When we hear “Roanoke” we think of two things: that whole spooky “Lost Colony” business (that was North Carolina though, not Virginia) and infomercials (it seems like every one of them would us send our $19.95 plus shipping and handling to a company headquartered there). But a new $66 million art museum designed by Gehry protegee Randall Stout aims to change our perceptions of the mid-size Virginia city (population: 92,500), with the help of the so-called Bilbao Effect.
A Gehry-esque assemblage of zinc, glass, and steel spires, the Art Museum of Western Virginia is slated to open in November. City officials hope that the new 81,000-square-foot facility will draw 500 visitors a day, each of them paying admission fees of $7 to $9. A recent New York Times article called the museum “one of the most expensive and controversial projects in the city’s history,” and described its detractors as likening its design “to the ‘wreck of the Flying Nun’ or the crash of a flying saucer, a mishmash of jutting angles.”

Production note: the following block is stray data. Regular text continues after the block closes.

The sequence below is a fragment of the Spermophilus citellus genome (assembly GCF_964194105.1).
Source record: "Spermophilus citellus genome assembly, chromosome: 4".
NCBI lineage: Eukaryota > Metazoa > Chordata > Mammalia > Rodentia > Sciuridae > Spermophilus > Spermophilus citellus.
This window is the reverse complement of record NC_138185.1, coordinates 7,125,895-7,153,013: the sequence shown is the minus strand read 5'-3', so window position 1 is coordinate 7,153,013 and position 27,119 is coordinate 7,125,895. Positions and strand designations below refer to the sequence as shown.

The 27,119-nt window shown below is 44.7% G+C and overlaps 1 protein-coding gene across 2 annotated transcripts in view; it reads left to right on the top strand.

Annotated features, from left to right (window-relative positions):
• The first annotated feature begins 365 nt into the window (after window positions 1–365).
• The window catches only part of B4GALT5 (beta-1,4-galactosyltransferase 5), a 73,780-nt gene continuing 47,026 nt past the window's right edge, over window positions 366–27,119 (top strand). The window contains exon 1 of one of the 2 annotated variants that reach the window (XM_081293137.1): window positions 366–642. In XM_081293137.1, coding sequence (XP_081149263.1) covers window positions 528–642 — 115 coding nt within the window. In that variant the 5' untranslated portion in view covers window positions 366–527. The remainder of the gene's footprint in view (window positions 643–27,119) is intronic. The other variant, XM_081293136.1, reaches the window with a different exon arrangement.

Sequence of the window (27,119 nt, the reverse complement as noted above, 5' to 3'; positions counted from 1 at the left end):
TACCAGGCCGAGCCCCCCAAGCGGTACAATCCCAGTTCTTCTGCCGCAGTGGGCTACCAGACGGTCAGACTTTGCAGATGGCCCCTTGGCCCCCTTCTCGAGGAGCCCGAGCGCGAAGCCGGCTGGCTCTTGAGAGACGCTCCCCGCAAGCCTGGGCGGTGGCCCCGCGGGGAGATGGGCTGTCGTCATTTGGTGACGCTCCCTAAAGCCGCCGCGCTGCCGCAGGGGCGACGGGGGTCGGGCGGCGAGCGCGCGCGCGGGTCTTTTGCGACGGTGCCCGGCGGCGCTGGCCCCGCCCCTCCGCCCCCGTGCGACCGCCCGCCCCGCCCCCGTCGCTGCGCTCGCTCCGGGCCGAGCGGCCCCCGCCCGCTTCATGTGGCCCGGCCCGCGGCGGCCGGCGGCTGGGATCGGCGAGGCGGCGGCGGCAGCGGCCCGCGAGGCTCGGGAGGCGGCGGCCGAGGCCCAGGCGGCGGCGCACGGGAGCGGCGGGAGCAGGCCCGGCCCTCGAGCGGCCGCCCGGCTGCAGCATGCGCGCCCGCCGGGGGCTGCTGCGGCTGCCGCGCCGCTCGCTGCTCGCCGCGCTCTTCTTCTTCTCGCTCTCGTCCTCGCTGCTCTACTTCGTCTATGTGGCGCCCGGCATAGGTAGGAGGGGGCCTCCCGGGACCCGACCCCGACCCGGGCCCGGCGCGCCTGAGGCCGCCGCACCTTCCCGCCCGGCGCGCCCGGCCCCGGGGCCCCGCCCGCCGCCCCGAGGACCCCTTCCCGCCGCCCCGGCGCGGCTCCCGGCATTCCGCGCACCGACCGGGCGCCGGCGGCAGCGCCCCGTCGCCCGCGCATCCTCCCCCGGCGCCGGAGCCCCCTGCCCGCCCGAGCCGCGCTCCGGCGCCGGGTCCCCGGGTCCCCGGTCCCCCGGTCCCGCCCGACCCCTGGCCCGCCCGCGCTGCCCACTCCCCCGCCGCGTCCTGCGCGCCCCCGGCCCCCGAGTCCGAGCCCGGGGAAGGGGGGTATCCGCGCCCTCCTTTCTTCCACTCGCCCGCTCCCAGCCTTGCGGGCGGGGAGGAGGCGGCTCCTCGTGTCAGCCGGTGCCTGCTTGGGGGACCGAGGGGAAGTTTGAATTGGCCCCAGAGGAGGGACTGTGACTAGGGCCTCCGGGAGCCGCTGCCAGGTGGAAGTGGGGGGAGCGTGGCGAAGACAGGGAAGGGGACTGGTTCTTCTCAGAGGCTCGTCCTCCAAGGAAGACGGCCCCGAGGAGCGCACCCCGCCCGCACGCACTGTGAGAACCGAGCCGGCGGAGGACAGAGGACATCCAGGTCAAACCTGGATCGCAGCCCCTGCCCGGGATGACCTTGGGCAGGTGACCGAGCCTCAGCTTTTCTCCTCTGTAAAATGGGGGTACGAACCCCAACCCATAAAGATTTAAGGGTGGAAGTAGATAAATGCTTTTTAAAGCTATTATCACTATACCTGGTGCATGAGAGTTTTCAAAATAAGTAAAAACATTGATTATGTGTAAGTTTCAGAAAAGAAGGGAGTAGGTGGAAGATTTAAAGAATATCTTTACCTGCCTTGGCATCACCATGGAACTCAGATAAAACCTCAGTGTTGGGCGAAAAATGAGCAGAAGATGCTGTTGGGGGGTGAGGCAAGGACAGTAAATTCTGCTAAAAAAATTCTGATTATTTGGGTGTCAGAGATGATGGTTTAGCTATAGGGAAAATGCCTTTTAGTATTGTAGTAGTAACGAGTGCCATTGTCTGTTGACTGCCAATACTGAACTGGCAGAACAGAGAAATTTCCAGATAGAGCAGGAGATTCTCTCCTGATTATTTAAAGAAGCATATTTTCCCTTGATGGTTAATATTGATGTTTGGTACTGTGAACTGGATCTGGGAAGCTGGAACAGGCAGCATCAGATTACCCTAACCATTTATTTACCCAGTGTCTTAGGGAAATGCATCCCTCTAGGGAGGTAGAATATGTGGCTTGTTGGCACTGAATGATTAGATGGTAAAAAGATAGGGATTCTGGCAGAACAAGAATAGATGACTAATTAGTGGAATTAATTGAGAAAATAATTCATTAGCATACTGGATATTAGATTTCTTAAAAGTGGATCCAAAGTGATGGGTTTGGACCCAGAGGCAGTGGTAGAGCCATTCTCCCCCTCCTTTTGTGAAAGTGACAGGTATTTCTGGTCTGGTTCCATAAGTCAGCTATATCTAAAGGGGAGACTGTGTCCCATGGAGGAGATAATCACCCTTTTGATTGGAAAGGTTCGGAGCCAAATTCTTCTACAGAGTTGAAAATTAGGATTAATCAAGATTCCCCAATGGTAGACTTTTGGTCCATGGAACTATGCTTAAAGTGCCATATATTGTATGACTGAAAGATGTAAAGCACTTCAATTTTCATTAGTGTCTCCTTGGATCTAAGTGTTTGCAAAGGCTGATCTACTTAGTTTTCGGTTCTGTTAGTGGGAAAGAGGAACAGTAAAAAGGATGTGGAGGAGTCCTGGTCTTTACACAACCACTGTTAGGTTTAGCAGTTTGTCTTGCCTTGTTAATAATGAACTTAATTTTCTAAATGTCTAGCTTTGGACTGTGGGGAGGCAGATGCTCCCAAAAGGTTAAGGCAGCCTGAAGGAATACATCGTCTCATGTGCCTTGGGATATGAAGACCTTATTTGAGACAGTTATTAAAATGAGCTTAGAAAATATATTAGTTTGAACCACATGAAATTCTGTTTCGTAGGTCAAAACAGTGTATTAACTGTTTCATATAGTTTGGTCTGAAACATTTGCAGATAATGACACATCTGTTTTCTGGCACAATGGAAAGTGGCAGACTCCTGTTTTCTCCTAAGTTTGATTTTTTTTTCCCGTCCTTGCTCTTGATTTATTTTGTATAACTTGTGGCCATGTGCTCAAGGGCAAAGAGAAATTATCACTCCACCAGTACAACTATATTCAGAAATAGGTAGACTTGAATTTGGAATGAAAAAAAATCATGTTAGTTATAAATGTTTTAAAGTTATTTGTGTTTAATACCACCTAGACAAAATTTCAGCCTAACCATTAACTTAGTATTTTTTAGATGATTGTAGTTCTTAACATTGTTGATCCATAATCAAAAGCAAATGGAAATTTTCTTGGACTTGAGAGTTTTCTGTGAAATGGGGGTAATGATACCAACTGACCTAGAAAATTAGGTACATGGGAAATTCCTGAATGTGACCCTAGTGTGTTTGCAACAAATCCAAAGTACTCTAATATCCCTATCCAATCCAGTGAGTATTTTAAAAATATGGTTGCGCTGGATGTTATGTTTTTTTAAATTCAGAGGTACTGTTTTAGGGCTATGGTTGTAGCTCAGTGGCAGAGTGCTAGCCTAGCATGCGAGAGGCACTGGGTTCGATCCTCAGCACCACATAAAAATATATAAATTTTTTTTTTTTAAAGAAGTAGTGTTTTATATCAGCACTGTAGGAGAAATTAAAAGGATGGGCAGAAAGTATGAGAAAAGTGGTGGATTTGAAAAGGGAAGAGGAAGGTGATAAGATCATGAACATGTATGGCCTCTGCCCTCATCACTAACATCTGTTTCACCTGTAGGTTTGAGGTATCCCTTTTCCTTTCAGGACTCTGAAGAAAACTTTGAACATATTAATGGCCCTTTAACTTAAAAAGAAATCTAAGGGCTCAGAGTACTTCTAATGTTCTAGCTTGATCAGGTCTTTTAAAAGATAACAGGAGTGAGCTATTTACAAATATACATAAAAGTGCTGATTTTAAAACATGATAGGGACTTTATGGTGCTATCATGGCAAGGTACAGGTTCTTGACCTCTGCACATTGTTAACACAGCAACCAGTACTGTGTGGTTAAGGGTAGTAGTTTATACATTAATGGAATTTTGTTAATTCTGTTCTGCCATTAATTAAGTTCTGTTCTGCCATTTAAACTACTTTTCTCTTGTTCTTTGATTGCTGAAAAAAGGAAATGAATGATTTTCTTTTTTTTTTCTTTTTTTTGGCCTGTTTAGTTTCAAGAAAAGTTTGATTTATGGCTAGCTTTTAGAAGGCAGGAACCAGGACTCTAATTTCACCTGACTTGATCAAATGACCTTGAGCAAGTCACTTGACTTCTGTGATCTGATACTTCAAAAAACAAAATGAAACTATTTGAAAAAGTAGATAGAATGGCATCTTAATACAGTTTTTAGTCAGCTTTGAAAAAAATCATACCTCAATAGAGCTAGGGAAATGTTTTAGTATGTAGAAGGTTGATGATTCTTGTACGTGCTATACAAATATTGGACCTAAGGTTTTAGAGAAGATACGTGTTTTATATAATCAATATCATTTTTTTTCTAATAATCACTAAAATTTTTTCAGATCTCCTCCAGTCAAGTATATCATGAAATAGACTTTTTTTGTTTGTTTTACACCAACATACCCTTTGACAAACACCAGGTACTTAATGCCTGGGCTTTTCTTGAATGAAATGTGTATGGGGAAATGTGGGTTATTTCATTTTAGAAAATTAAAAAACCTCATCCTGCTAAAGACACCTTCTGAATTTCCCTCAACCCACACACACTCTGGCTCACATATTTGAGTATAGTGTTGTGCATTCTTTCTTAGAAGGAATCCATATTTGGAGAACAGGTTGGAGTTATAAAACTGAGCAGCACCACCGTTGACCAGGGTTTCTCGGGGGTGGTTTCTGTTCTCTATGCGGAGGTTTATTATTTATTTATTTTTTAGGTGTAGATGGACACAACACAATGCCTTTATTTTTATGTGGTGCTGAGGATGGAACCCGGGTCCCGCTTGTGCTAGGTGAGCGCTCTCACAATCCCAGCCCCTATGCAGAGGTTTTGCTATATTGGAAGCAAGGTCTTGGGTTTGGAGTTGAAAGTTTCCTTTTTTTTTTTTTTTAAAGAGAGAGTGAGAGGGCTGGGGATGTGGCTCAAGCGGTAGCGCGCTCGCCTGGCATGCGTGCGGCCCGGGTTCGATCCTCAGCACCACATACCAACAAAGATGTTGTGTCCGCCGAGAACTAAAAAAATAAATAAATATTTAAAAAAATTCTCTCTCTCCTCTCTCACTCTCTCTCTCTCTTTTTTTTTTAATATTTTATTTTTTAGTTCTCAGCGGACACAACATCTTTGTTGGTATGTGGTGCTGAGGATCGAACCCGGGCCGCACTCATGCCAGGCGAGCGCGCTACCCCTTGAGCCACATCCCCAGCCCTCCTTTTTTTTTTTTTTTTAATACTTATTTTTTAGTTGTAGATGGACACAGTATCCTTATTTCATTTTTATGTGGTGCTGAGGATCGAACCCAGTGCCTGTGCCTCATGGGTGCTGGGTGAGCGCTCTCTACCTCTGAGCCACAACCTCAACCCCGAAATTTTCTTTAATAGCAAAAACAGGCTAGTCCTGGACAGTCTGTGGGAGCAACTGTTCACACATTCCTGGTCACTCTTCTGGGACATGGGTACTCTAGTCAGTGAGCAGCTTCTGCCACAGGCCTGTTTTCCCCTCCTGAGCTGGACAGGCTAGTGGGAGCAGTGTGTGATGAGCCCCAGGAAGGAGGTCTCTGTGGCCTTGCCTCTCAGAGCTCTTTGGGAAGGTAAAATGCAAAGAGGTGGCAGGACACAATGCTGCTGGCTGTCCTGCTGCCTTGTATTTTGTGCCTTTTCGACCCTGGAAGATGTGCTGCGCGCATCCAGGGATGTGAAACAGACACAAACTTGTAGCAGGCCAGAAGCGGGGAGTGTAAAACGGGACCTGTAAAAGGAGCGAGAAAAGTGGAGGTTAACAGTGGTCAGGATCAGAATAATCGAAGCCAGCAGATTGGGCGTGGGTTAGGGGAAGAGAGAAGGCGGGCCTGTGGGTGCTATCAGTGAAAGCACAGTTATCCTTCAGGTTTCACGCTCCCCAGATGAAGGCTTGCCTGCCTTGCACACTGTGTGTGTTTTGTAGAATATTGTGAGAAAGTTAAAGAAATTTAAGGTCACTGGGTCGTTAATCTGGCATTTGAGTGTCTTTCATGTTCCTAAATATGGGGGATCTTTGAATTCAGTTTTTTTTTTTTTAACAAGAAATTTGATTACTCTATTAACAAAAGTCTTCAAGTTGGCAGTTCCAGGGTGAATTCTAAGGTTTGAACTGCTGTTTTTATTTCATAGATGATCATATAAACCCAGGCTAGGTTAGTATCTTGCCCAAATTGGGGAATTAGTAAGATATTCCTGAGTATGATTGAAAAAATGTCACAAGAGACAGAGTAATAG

While the Times does a good job of outlining the controversy (including the efforts of museum leadership to dispel the perception of the museum as an elitist pet project of wealthy patrons), we never learn what, exactly, the place owns or hopes to show in the new space, beyond mention of “a special exhibit of Rembrandt paintings and etchings.” Here it would be helpful to remind the planners of Roanoke, as visions of Bilbao dance in their heads, that the museum that so inspires them is more than a Gehry-branded swirl of titanium. It’s also a Guggenheim.